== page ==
I helped manage the Kent State Folk Festival for about 10 years, a gig that was filled with triumphs and “artistic successes” – our term for well-intentioned shows that didn’t really connect with audiences.
Working with the wide diversity of artists the festival presents also gave me a wealth of backstage tales and stories of random fun and strange moments.
One of the most memorable festival concerts I worked on was Scottish singer-songwriter Donovan’s 2005 performance at the Kent Student Center ballroom at Kent State University.
Donovan will be inducted into the Rock and Roll Hall of Fame on Saturday at Cleveland’s Public Hall, along with Guns N’ Roses, the Red Hot Chili Peppers, Beastie Boys, the Small Faces/Faces, the late Laura Nyro and overlooked backing bands the Famous Flames, the Crickets, the Comets, the Blue Caps, the Midnighters and the Miracles. The late blues guitar great Freddie King will be inducted as an early influence.
The fact that Donovan’s Kent State concert even happened was surprising. 2005 was a big year for the artist forever linked with sunny psychedelia, due to a remarkable string of hits in the 1960s. Sony Records released Try for the Sun: The Journey of Donovan, a four CD/DVD box set in September of that year, and St. Martin’s published his autobiography, The Hurdy Gurdy Man, later in November. Donovan, who does not tour frequently, also announced he would perform a string of dates in America.
I thought he would be a real coup for the Kent State Folk Festival. Though known for big pop hits such as Sunshine Superman, Hurdy Gurdy Man and Mellow Yellow, Donovan clearly fit the folk category, as the troubadour was tagged with the “new Dylan” label for his early work. Since he rarely tours, it would fill one of the festival’s goals of presenting something special. WKSU General Manager Al Bartholet agreed, and gave me the green light to attempt to book him.
As is often the case, it turned out not to be that easy. The festival made a generous offer for a solo performance, but Donovan’s agents did not respond for weeks. Once we did receive word that we might be able to book the show, we started to hear about a possible cancellation of the tour. We were on pins and needles, as the weeks stretched on while the festival still did not have a headliner.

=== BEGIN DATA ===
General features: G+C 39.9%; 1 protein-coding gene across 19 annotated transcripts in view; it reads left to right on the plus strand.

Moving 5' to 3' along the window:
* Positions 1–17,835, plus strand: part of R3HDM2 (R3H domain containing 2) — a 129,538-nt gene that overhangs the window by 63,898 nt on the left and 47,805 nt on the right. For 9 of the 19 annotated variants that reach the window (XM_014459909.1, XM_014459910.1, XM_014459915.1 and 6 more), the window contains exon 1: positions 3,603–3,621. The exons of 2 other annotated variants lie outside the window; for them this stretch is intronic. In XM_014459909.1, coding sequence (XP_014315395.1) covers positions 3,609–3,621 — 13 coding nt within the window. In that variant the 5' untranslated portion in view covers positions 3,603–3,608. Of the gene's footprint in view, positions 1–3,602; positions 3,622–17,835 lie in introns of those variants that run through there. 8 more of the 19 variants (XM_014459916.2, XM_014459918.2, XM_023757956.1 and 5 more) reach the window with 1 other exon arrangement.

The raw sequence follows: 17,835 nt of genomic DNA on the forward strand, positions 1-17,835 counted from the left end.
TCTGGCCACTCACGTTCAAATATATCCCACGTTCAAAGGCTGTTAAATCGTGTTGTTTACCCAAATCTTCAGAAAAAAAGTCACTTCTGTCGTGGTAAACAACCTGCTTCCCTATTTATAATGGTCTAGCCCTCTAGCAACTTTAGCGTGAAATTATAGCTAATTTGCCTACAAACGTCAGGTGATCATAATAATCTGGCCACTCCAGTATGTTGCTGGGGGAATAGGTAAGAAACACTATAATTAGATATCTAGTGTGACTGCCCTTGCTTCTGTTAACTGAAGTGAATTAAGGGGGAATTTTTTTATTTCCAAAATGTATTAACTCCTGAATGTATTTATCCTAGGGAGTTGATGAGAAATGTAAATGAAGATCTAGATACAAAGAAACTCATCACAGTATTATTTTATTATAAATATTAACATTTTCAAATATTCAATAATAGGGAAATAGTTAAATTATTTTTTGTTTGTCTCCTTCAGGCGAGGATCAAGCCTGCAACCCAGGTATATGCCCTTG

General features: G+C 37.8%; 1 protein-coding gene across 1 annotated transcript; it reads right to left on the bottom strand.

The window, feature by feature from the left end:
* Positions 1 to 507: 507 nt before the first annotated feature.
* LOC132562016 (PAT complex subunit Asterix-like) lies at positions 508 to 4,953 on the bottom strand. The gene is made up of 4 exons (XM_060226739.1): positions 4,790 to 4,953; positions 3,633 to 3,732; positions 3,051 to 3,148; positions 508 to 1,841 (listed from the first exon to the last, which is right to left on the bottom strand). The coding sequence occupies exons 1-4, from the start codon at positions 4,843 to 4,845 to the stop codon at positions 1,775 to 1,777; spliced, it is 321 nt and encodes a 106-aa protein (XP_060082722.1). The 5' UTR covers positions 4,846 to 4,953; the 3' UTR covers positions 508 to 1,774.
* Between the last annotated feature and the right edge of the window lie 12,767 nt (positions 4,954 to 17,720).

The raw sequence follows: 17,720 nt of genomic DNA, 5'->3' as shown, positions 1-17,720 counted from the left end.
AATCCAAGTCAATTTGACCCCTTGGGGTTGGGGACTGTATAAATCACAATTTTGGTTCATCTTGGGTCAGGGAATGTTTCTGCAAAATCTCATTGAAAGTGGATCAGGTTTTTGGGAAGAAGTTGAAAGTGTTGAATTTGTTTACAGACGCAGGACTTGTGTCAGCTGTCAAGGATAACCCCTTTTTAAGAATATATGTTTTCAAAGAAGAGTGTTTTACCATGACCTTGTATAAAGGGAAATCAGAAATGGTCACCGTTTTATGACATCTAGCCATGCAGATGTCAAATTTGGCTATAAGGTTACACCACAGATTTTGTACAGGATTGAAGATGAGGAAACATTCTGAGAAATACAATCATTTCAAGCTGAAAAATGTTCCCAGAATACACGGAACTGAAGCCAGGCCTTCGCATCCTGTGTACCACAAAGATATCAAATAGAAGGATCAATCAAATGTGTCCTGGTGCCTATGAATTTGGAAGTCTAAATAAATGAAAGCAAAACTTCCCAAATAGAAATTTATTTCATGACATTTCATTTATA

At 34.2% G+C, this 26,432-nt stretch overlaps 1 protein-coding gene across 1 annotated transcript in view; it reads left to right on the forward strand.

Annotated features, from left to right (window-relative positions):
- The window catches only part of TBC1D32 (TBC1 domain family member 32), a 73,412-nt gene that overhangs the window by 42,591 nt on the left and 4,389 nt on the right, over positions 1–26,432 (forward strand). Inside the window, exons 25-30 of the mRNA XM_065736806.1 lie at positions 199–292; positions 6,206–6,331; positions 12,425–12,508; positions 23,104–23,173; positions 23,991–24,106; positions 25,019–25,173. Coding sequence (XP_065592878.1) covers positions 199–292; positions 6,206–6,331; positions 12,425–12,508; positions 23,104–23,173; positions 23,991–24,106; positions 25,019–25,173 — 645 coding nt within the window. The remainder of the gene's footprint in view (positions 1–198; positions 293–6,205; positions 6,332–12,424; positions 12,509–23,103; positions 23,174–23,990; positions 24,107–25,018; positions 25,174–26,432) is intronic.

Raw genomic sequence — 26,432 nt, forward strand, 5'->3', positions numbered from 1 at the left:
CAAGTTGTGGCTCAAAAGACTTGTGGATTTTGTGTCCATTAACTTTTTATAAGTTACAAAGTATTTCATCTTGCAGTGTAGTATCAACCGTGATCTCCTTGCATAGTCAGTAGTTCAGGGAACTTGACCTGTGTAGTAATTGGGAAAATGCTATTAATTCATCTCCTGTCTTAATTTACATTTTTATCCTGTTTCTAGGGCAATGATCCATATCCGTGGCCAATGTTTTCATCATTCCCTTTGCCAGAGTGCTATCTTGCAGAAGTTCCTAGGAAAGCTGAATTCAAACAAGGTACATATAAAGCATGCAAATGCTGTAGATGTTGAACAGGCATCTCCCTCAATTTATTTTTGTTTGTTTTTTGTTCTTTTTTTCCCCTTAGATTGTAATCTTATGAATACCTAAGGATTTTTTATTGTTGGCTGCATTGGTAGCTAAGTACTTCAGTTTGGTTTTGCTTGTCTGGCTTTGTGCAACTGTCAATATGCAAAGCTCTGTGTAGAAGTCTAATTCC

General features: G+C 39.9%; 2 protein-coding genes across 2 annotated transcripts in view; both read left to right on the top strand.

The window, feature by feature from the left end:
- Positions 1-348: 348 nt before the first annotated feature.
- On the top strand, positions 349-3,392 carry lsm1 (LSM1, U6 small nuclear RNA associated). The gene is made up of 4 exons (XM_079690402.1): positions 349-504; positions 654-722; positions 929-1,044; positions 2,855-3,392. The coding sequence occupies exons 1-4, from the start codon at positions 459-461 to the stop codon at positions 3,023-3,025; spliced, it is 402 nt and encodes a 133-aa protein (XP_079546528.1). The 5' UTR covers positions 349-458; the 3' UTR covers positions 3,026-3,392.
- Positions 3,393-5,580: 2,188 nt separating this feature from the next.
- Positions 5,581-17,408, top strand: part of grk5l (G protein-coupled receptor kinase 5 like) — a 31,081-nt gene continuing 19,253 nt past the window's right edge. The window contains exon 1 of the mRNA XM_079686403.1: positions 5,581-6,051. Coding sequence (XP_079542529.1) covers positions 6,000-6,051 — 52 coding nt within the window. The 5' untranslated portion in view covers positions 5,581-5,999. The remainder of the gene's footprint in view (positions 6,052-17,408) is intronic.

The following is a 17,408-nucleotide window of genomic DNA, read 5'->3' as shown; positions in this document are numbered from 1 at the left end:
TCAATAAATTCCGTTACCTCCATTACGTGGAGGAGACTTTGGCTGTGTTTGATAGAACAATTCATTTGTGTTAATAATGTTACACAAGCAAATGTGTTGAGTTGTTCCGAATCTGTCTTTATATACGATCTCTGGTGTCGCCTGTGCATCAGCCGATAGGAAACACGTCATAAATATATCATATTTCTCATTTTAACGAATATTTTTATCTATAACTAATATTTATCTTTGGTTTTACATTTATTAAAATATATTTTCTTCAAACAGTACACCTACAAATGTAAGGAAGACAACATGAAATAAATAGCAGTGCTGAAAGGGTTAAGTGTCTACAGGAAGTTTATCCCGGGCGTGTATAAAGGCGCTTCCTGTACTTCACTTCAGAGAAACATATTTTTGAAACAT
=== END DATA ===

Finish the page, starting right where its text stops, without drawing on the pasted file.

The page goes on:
We finally got the go ahead for the show, and tickets sold out quickly. But we were still worried. Donovan canceled nearly all of his concerts leading up to the Kent State show, but for reasons I still don’t know he kept the Kent gig on his schedule.
Nearly 1,000 fans packed the Kent Student Center Ballroom on Nov. 19, 2005. I met folks who traveled from Texas, Michigan, Florida and New York to witness the rare show. The Kent State performance was magical. Clearly in good spirits, the freewheeling singer shared stories about his early vagabond days, the swinging 1960s and hanging with the Beatles in India. He also discussed his views on meditation, peace and love in between his long string of hits.
When the show came to a close, the crowd gave Donovan an enthusiastic standing ovation. There was only one major hit the rapt audience was waiting for. Backstage, Donovan took a couple of brief sips of wine before he headed back on the stage for the encore.
As he began to play Mellow Yellow, a number of fans moved closer to the stage. One lady had a bouquet of flowers in her hand, and Donovan encouraged her to “Come on up here.”
But the fans took that as an invitation for everyone to get on stage! We had very limited security at the show; it was just me and a couple of other guys. As more than 50 fans crowded around Donovan, I was in a bit of a panic. I decided things were past the point of no return and hoped for the best.
The enthusiastic fans sang and danced, but they were very well behaved as they surrounded the singer. Donovan seemed genuinely touched by the moment. Backstage after the show, he said to me, “That was fun, wasn’t it?”
This Saturday’s ceremonies and concert will be the second time the Rock Hall inductions will be held in Cleveland. The city received widespread praise for its handling of the 2009 honors, which included a week of events leading up to the inductions. A new agreement with the Rock Hall’s New York Foundation calls for the prestigious ceremonies to be held every three years in the rock and roll capital.
This week, rock hall officials announced that Donovan will perform with John Mellencamp at Saturday’s Public Hall festivities.
But I doubt you will be able to join him on stage like the lucky fans in Kent did seven years ago.